A KSK operator armed with an HK G36K moves to secure a rooftop after a helicopter insertion. HK G36s are the most widely used carbines of the troops. The weapons are light, fast handling, and easy to use.
Germany has a tradition of elite troops trained for special operations dating back to the World War I “stormtroopers,” who infiltrated behind enemy lines to wreak havoc. Their World War II successors, the Brandenburgers and Otto Skorzeny’s Jagdsverband, were trained for a wide array of special missions. However, during the post-war years, Germany did not really have a military special forces unit. The German Border Police’s GSG-9, formed after the 1972 Munich massacre, was rated one of the world’s best counterterrorist units, but it had limited missions. The closest thing to a special forces unit in the German Army was the Fernspaher, who were long-range recon troops. That changed, however, in 1996 with the formation of the Kommando Spezizlkrafte (KSK), which was patterned on units such as the Special Air Service and the U.S. Army Special Forces, especially Delta Force/CAG. Reportedly, some of the impetus for forming the KSK came from an experience in the Rwandan Civil War when 11 German citizens had to be rescued by Belgian and French troops since the German Army did not have personnel trained for such an operation.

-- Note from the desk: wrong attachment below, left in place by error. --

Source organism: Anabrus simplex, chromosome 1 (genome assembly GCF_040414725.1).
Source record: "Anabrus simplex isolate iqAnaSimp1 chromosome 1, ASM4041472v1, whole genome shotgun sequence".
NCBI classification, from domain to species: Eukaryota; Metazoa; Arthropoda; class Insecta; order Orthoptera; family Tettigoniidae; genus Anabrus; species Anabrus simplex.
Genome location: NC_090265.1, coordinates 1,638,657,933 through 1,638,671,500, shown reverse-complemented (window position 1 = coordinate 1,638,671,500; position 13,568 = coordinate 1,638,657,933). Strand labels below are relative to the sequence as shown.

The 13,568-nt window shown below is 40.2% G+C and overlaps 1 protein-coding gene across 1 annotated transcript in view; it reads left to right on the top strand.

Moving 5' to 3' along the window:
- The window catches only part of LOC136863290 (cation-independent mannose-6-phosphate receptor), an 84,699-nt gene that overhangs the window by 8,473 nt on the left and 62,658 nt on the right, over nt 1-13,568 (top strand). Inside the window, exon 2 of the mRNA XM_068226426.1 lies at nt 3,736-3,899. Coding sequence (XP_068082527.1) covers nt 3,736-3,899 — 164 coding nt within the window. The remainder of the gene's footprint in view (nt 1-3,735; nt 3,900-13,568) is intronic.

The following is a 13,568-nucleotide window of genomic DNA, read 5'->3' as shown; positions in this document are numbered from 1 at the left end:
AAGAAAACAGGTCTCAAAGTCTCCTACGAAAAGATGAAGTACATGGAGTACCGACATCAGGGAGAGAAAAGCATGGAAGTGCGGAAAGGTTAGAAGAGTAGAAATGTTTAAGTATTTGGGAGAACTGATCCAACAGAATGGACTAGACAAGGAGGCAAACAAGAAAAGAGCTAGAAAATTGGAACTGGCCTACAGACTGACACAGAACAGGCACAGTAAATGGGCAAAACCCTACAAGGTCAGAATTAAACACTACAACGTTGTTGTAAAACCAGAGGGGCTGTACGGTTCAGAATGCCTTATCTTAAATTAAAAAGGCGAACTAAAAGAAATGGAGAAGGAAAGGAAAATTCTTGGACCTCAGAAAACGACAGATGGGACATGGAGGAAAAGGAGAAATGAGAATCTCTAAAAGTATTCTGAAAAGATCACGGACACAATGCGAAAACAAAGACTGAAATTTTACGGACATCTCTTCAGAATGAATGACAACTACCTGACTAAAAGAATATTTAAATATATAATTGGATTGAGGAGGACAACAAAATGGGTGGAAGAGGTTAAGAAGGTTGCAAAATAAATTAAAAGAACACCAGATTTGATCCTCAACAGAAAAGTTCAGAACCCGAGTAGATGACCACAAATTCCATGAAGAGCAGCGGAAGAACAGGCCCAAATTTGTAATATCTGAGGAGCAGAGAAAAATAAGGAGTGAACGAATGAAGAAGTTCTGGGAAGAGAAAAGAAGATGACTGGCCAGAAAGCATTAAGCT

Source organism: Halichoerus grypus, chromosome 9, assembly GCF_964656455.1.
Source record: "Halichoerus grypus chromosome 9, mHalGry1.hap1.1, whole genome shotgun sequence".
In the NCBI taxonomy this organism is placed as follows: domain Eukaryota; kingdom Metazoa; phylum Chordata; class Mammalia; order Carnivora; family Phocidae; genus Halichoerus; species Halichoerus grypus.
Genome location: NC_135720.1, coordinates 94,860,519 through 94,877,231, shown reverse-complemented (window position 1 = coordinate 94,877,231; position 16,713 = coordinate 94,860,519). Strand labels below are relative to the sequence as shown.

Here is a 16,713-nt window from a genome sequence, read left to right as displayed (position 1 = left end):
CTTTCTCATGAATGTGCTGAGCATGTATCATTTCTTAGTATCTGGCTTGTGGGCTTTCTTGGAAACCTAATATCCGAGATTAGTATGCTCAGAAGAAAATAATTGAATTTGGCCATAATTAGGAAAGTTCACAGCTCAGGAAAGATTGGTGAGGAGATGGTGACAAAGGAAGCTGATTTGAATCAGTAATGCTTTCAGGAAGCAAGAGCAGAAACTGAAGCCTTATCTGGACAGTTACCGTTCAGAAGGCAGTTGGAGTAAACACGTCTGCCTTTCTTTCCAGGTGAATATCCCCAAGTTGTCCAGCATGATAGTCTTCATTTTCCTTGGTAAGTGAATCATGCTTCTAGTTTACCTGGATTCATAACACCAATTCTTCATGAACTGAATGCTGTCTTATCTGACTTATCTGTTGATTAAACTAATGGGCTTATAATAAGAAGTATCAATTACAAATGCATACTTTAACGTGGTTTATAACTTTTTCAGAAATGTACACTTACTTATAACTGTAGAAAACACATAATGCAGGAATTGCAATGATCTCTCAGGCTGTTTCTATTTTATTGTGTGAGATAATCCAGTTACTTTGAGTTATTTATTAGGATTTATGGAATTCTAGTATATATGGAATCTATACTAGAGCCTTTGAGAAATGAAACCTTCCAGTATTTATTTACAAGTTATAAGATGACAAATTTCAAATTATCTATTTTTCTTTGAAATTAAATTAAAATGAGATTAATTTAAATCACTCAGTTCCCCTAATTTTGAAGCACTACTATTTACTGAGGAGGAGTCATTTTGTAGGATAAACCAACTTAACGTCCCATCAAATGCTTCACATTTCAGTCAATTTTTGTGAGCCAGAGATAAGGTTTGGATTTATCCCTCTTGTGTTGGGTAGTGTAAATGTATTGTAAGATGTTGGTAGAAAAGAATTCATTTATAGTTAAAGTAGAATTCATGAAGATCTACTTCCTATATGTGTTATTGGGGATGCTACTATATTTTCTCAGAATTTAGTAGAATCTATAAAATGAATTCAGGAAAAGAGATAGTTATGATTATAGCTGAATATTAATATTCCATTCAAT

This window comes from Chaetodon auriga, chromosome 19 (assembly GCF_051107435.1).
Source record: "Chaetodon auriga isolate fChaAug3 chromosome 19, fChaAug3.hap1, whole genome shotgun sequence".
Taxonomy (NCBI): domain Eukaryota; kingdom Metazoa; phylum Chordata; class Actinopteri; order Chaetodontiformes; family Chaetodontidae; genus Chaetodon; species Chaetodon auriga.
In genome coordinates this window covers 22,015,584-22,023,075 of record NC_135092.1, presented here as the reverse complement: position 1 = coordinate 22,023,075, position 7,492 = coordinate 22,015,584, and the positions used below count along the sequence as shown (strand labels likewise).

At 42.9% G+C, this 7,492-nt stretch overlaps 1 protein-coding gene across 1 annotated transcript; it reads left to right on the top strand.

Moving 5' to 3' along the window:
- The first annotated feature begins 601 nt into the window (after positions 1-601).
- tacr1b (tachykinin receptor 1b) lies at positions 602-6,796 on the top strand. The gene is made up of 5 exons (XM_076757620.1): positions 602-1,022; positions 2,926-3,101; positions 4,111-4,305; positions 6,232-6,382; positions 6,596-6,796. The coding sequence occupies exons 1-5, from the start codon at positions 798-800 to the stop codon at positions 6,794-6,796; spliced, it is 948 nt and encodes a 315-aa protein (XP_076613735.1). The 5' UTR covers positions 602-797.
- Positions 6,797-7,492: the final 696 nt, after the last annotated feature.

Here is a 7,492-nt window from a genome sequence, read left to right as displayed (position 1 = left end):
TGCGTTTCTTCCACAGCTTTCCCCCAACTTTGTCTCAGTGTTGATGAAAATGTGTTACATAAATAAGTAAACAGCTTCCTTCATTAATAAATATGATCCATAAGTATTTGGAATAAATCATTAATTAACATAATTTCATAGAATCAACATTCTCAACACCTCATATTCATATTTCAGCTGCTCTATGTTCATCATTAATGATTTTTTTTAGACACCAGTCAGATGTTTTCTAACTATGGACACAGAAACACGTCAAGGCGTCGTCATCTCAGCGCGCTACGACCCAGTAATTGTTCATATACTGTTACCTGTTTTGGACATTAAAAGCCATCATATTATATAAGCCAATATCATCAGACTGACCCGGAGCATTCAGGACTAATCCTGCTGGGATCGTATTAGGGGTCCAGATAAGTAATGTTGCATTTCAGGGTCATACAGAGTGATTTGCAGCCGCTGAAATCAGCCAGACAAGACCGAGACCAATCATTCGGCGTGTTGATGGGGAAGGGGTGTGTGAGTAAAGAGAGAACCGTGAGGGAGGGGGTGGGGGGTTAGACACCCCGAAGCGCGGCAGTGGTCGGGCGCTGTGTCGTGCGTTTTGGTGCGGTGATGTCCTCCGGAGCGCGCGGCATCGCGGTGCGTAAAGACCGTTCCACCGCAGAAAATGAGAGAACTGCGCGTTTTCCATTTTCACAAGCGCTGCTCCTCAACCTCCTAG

The KSK was activated on April 1, 1997, and has assumed a wide array of special operations missions, including counterterrorist missions outside of Germany. GSG-9 retains the counterterrorism mission within Germany and the Kampfschwimmers retain the MAT (Maritime Anti-Terrorism) mission. The KSK is organized into an HQ and Communications Company, a Support Company, a Training Platoon, a Long-Range Recon Company, and four commando companies, each with around 100 operators plus support elements.
Within each commando company are specialist platoons, much like the specialist troops in an SAS squadron. These platoons consist of a command platoon, a platoon that specializes in land insertions (much like the SAS Mobility Troop, this includes desert operations), one that specializes in intelligence gathering and airborne insertions (HALO/HAHO specialists), an amphibious platoon, a mountain and arctic platoon, and a reconnaissance and sniper/countersniper platoon, which can be attached from the Long-Range Recon Company. Note that a substantial number of KSK operators are trained as snipers.
A KSK operator armed with an HK G36K moves to secure a rooftop after a…
by David Draper / Jul 1, 2012